The family of a woman killed in a powerboating race on an Otago lake has criticised organisers for a lack of medical back-up.
The criticism was made during an inquest on Tuesday into the death of Lynley Burnett on Tuesday.
The woman died from chest wounds on 6 July last year, four days after being thrown from the high-speed boat Pure Insanity on Lake Waihola, near Dunedin.
Driver Garry Sexton, a South Island champion racer, was also injured. No reason for the boat rolling was found at the time of the accident.
Otago-Southland Coroner David Crerar was told there was no ambulance at the race site and the two paramedics present were off-duty, with one of them crewing a race boat.
During the hearing, Ms Burnett's brother David Burnett asked why the Milton Boat Club organisers had not paid for on-duty ambulance officers in case of an emergency and said the race's remote location should not have been an issue.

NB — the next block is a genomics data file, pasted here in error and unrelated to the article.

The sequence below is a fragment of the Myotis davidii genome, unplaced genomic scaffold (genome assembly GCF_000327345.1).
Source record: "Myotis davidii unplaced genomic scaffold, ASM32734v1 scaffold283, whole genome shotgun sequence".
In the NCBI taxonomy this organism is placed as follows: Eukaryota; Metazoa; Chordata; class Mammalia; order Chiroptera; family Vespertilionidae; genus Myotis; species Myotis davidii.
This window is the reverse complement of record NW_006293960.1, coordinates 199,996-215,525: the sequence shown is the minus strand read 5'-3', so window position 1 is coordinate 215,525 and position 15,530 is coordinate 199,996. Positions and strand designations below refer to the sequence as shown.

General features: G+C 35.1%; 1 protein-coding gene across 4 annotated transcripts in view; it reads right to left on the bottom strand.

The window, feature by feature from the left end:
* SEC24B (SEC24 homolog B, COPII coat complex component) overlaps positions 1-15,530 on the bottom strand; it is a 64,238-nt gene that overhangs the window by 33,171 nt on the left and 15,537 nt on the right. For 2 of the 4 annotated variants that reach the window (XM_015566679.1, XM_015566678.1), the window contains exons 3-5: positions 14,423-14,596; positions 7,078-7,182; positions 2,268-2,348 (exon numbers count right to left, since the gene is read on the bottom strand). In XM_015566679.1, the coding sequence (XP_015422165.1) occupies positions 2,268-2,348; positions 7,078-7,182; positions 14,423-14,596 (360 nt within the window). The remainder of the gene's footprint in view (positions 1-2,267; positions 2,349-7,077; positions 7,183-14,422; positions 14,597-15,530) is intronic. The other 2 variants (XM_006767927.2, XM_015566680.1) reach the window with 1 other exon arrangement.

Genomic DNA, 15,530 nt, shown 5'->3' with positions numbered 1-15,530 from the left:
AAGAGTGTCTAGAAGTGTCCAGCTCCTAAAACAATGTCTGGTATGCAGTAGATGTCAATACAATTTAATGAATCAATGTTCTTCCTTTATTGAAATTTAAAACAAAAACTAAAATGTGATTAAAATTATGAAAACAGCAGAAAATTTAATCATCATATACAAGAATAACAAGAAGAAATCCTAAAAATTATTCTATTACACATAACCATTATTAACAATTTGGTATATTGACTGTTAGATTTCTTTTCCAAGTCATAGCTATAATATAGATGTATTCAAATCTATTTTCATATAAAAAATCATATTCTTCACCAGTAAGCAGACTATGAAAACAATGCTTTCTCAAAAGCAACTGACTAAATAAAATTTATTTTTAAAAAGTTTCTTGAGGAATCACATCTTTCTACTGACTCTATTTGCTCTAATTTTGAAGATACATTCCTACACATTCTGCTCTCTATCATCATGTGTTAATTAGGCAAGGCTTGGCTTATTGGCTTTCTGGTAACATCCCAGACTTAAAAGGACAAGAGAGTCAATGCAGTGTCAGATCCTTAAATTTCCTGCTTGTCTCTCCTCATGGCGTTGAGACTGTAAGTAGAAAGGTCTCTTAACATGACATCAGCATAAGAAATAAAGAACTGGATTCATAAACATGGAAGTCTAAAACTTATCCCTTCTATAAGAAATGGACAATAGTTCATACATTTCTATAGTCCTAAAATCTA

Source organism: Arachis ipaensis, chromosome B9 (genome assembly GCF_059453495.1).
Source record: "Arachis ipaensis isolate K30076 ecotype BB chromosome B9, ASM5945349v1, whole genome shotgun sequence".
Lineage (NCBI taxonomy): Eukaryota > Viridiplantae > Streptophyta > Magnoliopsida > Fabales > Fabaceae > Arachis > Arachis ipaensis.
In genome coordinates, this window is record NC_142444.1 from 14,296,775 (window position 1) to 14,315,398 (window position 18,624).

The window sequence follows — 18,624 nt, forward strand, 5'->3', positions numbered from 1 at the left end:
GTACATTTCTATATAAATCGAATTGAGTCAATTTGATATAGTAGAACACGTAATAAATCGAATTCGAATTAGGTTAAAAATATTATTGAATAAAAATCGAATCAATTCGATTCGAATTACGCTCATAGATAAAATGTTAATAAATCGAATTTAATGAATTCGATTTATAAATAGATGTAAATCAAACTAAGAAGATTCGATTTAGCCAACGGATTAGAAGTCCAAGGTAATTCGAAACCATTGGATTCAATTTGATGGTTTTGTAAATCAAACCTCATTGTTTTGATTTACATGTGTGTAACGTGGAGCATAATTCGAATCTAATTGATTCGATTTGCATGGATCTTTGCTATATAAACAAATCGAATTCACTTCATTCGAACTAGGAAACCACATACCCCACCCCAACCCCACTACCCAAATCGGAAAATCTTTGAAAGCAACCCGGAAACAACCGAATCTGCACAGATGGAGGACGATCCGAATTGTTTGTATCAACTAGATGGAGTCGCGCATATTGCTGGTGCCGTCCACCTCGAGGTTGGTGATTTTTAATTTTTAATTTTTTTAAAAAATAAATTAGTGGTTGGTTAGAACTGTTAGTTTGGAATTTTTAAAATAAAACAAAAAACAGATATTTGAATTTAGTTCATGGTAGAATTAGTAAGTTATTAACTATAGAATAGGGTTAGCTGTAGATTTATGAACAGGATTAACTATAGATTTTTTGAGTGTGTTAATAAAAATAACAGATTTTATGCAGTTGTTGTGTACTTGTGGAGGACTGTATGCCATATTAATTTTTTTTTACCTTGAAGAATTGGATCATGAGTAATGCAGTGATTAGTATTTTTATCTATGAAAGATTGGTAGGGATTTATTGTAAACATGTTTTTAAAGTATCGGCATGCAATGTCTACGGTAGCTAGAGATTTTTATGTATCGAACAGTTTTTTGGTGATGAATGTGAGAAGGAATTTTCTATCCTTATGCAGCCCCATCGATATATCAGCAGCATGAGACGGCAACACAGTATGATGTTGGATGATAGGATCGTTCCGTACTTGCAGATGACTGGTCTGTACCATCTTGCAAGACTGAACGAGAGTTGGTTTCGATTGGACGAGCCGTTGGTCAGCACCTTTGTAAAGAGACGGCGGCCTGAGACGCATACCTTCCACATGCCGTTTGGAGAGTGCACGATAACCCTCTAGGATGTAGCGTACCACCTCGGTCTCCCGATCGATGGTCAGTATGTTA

"There's no excuse saying you live in Milton or Waihola or wherever. If you're holding these events you pay, you get - and to use an excuse that we're in a remote area is unsatisfactory. There should have been an ambulance on site."
Mr Burnett said it was not enough to use off-duty paramedics, one of whom was a competitor in the race.
Garry Sexton told the inquest he believed a prior crash led to the cracking of the motor boat's transom support bar.
But maritime investigator Bruce McLaren said the evidence pointed to the boat striking the lake bed in a place where it was too shallow to be racing.
The Coroner has reserved his decision on the cause of the accident.